This study aimed to understand the experiences and needs of families that include a veteran with a substance use problem (FVSUs). The study considers how these families differ from the families of non-veterans with substance use problems and uses the findings to develop a new model of support for FVSUs.
The full report of this research is also available.
A model of support has been produced from the research findings.
The findings show that veterans with substance use problems often have multiple, additional, complex and severe problems, such as mental health (with PTSD frequently mentioned), financial difficulties, finding employment, homelessness, criminal behaviour, and physical health problems. Participants saw associations between the substance use and other problems, and experiences during service, including involvement in war. Overall, support for substance use problems during service seemed limited, with unhelpful experiences more commonly reported and the response to drug use particularly criticised. Participants said that veterans accessed a variety of help for their substance use after leaving the Armed Forces, but that there are many barriers which veterans can experience in accessing help. Family involvement can be a facilitator of success, and also beneficial to families, but was rarely mentioned. Overall, there are many challenges to supporting veterans with substance use problems, and many barriers which affect their engagement with support, and these can place a greater burden on families.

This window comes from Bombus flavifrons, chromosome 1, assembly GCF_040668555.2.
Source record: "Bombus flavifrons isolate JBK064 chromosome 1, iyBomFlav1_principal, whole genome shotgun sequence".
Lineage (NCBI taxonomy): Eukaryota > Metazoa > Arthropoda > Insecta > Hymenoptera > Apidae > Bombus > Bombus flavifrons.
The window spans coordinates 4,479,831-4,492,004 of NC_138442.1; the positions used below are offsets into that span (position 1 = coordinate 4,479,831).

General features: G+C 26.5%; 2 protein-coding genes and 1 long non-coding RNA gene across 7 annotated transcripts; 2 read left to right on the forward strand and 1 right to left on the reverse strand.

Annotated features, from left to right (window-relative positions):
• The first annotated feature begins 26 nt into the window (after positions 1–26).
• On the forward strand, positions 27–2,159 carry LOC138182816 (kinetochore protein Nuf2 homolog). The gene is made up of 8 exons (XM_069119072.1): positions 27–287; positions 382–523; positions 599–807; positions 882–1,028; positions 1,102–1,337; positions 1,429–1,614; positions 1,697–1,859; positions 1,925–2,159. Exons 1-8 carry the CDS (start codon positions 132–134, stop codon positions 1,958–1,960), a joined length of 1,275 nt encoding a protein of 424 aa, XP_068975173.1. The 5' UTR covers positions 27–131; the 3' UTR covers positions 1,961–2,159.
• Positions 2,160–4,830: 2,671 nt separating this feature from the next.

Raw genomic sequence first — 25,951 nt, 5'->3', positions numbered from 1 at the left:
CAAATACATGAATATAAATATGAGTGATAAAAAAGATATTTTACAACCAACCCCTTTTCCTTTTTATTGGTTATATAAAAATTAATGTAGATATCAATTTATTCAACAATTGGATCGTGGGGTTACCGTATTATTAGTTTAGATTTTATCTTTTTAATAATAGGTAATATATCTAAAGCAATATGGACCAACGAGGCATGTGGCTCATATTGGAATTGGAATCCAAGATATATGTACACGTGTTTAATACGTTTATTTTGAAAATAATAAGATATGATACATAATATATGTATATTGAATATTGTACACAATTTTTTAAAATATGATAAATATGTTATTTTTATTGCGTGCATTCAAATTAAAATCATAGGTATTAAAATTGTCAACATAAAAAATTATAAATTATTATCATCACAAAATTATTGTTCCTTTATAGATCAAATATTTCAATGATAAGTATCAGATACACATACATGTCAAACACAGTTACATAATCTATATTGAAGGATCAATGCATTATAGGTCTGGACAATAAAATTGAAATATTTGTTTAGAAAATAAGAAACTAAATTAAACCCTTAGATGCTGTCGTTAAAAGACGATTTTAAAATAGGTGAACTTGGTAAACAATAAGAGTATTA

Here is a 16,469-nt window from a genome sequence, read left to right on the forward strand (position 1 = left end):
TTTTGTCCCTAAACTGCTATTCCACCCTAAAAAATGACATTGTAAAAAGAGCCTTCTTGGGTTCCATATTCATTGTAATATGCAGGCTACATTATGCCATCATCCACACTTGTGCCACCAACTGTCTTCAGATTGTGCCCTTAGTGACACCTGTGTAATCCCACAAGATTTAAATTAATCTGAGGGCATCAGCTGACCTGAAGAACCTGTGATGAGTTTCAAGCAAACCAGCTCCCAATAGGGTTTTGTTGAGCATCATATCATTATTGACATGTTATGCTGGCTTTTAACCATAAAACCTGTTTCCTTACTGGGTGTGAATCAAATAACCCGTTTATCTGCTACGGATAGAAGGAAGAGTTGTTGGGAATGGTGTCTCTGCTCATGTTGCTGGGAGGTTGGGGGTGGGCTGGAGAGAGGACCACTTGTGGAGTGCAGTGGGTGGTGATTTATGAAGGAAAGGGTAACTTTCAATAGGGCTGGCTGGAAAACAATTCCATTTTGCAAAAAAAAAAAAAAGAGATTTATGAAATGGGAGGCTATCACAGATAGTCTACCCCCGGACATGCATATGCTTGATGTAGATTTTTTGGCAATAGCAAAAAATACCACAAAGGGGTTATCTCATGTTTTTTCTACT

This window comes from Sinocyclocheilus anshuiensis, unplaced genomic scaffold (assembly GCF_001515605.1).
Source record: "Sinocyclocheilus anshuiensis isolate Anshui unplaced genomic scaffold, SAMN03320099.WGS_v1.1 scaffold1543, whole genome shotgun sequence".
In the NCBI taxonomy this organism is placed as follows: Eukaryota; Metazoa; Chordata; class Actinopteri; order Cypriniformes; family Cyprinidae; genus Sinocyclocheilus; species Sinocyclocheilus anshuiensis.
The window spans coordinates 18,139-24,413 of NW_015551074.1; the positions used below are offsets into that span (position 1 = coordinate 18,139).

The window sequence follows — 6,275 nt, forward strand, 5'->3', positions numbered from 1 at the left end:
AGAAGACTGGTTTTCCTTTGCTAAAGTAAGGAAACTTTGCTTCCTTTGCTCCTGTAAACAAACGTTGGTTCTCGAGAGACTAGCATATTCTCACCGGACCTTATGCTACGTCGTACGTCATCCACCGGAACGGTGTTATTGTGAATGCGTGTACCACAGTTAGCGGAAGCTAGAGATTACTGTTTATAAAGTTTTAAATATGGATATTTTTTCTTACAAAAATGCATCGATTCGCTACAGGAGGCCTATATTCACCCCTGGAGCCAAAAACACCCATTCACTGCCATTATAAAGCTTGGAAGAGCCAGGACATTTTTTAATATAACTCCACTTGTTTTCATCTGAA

Lloyd, C., Templeton, L., Stebbings, R. and Evans, V., 2020. Fighting Their Own Battle: Families of Veterans with Substance Use Problems. Executive summary prepared for the Forces in Mind Trust.